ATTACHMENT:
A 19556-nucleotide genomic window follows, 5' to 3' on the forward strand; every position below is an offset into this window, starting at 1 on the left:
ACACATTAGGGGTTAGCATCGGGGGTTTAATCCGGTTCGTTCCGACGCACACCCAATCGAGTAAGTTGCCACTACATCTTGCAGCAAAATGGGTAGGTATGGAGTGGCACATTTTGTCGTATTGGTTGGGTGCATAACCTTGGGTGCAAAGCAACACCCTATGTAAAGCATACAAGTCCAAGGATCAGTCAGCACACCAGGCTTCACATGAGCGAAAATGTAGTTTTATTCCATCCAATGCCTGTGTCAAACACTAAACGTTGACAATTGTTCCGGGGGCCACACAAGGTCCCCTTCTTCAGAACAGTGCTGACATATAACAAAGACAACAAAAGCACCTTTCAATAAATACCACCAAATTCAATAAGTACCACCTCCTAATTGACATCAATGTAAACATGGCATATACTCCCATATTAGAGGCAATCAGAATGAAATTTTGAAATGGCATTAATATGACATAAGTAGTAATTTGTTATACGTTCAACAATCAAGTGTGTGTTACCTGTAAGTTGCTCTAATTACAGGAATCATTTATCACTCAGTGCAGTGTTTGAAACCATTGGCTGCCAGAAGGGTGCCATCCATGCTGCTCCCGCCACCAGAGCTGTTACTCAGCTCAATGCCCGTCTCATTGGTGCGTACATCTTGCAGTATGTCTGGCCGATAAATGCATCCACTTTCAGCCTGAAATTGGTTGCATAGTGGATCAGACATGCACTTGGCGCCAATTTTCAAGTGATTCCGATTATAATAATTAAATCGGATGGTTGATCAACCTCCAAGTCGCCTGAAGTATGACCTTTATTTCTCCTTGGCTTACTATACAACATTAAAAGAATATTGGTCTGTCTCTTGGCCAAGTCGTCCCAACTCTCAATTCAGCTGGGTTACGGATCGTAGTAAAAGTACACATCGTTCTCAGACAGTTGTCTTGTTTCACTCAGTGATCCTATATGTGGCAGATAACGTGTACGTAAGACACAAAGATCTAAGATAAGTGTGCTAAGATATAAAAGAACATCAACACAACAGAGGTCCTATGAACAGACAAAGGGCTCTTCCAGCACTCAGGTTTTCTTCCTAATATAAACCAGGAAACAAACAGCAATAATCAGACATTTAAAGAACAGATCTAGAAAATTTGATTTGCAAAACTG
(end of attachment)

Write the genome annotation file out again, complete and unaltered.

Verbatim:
A 19556-nucleotide genomic window follows, 5' to 3' on the forward strand; every position below is an offset into this window, starting at 1 on the left:
ACACATTAGGGGTTAGCATCGGGGGTTTAATCCGGTTCGTTCCGACGCACACCCAATCGAGTAAGTTGCCACTACATCTTGCAGCAAAATGGGTAGGTATGGAGTGGCACATTTTGTCGTATTGGTTGGGTGCATAACCTTGGGTGCAAAGCAACACCCTATGTAAAGCATACAAGTCCAAGGATCAGTCAGCACACCAGGCTTCACATGAGCGAAAATGTAGTTTTATTCCATCCAATGCCTGTGTCAAACACTAAACGTTGACAATTGTTCCGGGGGCCACACAAGGTCCCCTTCTTCAGAACAGTGCTGACATATAACAAAGACAACAAAAGCACCTTTCAATAAATACCACCAAATTCAATAAGTACCACCTCCTAATTGACATCAATGTAAACATGGCATATACTCCCATATTAGAGGCAATCAGAATGAAATTTTGAAATGGCATTAATATGACATAAGTAGTAATTTGTTATACGTTCAACAATCAAGTGTGTGTTACCTGTAAGTTGCTCTAATTACAGGAATCATTTATCACTCAGTGCAGTGTTTGAAACCATTGGCTGCCAGAAGGGTGCCATCCATGCTGCTCCCGCCACCAGAGCTGTTACTCAGCTCAATGCCCGTCTCATTGGTGCGTACATCTTGCAGTATGTCTGGCCGATAAATGCATCCACTTTCAGCCTGAAATTGGTTGCATAGTGGATCAGACATGCACTTGGCGCCAATTTTCAAGTGATTCCGATTATAATAATTAAATCGGATGGTTGATCAACCTCCAAGTCGCCTGAAGTATGACCTTTATTTCTCCTTGGCTTACTATACAACATTAAAAGAATATTGGTCTGTCTCTTGGCCAAGTCGTCCCAACTCTCAATTCAGCTGGGTTACGGATCGTAGTAAAAGTACACATCGTTCTCAGACAGTTGTCTTGTTTCACTCAGTGATCCTATATGTGGCAGATAACGTGTACGTAAGACACAAAGATCTAAGATAAGTGTGCTAAGATATAAAAGAACATCAACACAACAGAGGTCCTATGAACAGACAAAGGGCTCTTCCAGCACTCAGGTTTTCTTCCTAATATAAACCAGGAAACAAACAGCAATAATCAGACATTTAAAGAACAGATCTAGAAAATTTGATTTGCAAAACTG